After being supplied with + 5V as the logic power source the ACU 100 starts the operation described above. +5V is also supplied to the relay K2 through a delay circuit comprising the inverters 406 and 407, and the resistor-capacitor network 408, and the Darlington transistor circuit 409. The clock pulse generator 300 is energized by being supplied with +5V through the contact (not shown) of the relay K2. Then, the ACU 100 receives the clock pulse signals. The signal with +5V. supplied through the contact of the relay K2 is also used for the system clear signal (SCLRO) in the initialize and interrupt circuit 900. The circuit 900 generates the primary power failure signal (PPF) in the conventional manner.
The flow of control in this data processing system is determined by the microprogram stored in the CROM.
The flow of control comprises four phases as follows;
Phase 0 -- Read cycle of macroinstruction from the main memory and classification of the macroinstruction.
Phase 1 -- Calculation cycle of an operand address, an index-modification cycle thereof, and a fetch cycle of the operand from the index-modified address.
Phase 2 -- Read cycle of a microinstruction train from the CROM 200 in response to a predetermined macroinstruction and execution of the microsteps.
Phase 3 -- Interrupt handling cycle at the presence of events thereof.
The macroinstructions are classified as follows:
Rr type -- The macroinstructions include two operands to the GR.
Rx type -- The macroinstructions include an operand of the source for an address of the main memory and another operand of the destination for the GR.
Rs type -- The macroinstructions include an operand of the source for immediate data which are allowable to index-modify, and another operand of the source for the GR.
Sf type -- The macroinstructions include an operand of the source for one-byte immediate data and another operand of the destination for the GR.
The classification of these macroinstruction and the transfer diagram between the phases are respectively shown in FIGS. 13A and 13B.
Microinstructions stored in the control stage of the CROM 200 comprise one-word instructions and two-word instructions in which each one-word thereof contains 11 bits.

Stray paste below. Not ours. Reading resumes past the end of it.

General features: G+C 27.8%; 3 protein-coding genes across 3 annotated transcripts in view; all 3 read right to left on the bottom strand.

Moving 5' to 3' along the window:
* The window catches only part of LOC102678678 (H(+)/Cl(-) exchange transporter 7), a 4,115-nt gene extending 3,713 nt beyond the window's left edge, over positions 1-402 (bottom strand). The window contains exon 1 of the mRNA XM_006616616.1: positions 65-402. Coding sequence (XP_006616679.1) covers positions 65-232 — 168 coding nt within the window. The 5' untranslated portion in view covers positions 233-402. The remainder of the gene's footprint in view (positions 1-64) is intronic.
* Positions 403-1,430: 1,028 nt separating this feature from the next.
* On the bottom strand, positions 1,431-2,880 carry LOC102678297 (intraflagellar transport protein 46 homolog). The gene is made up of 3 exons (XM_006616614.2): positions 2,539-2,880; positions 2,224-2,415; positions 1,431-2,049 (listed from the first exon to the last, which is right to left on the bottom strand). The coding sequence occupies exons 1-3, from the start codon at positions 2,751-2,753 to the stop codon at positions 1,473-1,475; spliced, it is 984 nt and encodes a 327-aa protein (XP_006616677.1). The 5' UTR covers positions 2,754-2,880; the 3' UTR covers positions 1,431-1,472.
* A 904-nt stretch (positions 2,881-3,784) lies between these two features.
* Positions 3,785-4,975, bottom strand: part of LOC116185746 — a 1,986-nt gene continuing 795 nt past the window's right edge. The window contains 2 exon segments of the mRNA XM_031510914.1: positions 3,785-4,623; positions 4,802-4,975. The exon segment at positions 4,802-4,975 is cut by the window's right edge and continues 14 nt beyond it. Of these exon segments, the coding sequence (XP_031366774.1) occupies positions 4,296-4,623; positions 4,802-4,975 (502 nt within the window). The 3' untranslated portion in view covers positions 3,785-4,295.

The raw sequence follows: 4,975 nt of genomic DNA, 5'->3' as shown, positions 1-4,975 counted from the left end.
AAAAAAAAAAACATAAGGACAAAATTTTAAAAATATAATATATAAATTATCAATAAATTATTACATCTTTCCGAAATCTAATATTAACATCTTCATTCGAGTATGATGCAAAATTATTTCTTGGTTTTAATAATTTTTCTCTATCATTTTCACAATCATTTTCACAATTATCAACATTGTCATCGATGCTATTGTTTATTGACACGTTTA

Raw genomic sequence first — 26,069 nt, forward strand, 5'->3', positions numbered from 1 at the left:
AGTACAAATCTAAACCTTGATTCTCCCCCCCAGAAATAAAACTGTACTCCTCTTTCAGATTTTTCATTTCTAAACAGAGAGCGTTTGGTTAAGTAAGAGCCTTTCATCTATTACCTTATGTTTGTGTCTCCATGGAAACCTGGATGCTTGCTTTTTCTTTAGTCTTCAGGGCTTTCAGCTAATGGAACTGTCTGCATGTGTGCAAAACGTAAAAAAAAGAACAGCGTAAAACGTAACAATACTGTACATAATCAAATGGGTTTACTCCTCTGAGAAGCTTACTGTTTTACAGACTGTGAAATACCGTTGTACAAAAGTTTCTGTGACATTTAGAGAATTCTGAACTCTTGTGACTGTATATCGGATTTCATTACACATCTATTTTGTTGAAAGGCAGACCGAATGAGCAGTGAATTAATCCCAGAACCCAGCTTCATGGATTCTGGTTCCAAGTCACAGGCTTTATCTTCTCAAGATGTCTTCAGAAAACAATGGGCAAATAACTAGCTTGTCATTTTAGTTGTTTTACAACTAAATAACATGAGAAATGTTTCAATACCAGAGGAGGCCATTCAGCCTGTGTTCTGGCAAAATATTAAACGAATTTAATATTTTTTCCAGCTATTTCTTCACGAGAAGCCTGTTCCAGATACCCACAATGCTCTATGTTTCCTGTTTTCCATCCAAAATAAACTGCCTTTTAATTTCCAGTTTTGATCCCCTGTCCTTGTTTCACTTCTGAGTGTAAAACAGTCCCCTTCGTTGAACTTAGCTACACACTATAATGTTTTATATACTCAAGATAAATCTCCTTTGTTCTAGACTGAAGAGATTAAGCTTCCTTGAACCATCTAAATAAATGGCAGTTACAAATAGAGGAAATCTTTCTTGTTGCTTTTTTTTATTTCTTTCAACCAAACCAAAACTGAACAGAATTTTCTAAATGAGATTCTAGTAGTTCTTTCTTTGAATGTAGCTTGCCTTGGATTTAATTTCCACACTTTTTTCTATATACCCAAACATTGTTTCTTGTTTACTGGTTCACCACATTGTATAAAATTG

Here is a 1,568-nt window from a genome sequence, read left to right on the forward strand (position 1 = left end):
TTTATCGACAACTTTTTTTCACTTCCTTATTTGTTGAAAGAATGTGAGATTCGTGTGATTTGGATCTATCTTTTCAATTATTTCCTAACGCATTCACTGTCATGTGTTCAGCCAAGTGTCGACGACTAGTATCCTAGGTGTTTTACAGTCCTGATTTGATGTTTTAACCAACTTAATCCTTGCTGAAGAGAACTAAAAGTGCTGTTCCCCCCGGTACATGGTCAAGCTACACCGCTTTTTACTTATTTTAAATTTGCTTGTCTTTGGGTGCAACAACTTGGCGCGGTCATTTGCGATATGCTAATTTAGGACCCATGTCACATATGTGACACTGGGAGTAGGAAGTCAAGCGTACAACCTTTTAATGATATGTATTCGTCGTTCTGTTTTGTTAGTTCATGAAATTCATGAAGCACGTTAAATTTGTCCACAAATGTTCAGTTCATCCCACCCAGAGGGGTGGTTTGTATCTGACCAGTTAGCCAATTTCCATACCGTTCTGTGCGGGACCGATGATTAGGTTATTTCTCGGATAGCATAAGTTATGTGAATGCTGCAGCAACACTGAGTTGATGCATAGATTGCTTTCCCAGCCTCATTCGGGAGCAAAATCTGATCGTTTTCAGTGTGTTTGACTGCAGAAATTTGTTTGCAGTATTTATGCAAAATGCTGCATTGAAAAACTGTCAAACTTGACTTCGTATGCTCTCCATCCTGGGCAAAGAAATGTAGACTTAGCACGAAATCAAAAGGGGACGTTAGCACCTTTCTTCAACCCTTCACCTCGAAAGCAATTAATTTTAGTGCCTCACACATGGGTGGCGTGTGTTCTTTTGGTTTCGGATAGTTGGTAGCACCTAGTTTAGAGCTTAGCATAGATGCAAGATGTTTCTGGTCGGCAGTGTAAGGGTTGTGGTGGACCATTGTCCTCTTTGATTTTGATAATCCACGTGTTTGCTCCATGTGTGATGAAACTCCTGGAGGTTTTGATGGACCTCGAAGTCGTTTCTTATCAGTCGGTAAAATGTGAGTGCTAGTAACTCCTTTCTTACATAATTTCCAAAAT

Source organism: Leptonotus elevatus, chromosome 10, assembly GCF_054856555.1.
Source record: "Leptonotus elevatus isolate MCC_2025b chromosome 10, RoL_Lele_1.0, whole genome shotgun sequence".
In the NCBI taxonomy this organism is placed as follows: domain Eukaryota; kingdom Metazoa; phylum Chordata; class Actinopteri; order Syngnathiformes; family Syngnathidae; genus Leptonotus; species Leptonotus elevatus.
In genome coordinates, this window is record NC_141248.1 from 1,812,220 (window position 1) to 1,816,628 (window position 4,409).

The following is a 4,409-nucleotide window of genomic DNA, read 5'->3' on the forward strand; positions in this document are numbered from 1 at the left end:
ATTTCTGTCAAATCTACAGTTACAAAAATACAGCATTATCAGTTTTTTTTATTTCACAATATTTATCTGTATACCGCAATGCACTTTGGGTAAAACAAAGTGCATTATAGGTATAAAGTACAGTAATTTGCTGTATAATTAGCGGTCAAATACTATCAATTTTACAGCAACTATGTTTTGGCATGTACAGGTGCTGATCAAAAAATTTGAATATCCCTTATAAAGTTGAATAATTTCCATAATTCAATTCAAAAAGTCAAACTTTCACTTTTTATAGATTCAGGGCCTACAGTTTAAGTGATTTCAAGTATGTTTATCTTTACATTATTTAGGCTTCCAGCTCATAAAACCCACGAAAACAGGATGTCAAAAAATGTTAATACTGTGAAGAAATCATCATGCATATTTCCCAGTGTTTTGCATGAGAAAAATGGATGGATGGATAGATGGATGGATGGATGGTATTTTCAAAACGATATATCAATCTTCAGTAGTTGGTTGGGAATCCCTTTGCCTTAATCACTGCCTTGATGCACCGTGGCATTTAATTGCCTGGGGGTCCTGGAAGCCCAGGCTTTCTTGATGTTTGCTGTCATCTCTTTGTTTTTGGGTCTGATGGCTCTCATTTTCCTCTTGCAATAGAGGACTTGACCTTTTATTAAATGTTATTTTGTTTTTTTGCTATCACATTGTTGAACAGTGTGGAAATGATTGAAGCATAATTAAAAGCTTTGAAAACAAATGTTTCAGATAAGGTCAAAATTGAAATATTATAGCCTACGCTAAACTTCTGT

One instruction of the microinstructions is executed in parallel with the fetch of the next instruction. The executing timing is assigned to one step of the microprogram in a clock pulse.
(1) Control storage (CROM) allocation
The contents of the microprograms stored in the CROM 200 are shown in FIG. 14.
The start addresses of phase 2 are stored from X '000' to X 'OFF'. When phase 0 or phase 1 is shifted to phase 2 in response to DECODE instructions, the contents of phase 2 are read out and entered into the RAR 123. In this case, machine instruction codes (upper 8-bits of IR) are used for the addresses. If the machine instructions are illegal, the contents designate the address of X'100' and the control is shifted to phase 3 from X'100' because the contents stored at the addresses of X'100' and X'101' comprise an illegal instruction trap.
At the power-on or initialized operation on the console, the RAR 123 in the ACU 100 receives an address of X'102'. The contents of the address of X'102' contain the branch instruction for the initialization routine. The contents of the addresses of X'104' and X'105' comprise a routine of phase 0. The contents of addresses of X'106' and X'107' comprise a routine of phase 1 which is accessed by the macroinstructions of the RX type except for Store Halfword (STH), Branch and Link (BAL), Branch on False Condition (BFC), and Branch on True Condition (BTC) as shown in FIG. 13B.
When the other macroinstructions, such as SF type, RR type, RS type and RX type of STH, BAL, BFC, and BTC are accessed, the control of phases is shifted from phase 0 to phase 2. However, when the interrupt occurs, it is shifted to phase 3 after the completion of phase 2. A routine for interrupt is stored in addresses from X'108' to X'10D'. After the step of X'10D' is finished, the control of the phase is returned to phase 1 through a final step stored at X'103'. Routines for execution of phase 2 and 3 are stored in addresses from X'10E' to X'68C'. The remaining area in the control storage 200 is a spare area.
It may be noted, as mentioned above, in connection with the microinstruction that the start addresses of specific microinstructions are stored in the AROM 126 and auxiliary microinstructions are also stored in the BROM 127.
(2) flow of execution of microinstructions
(a) Flow without branch operation.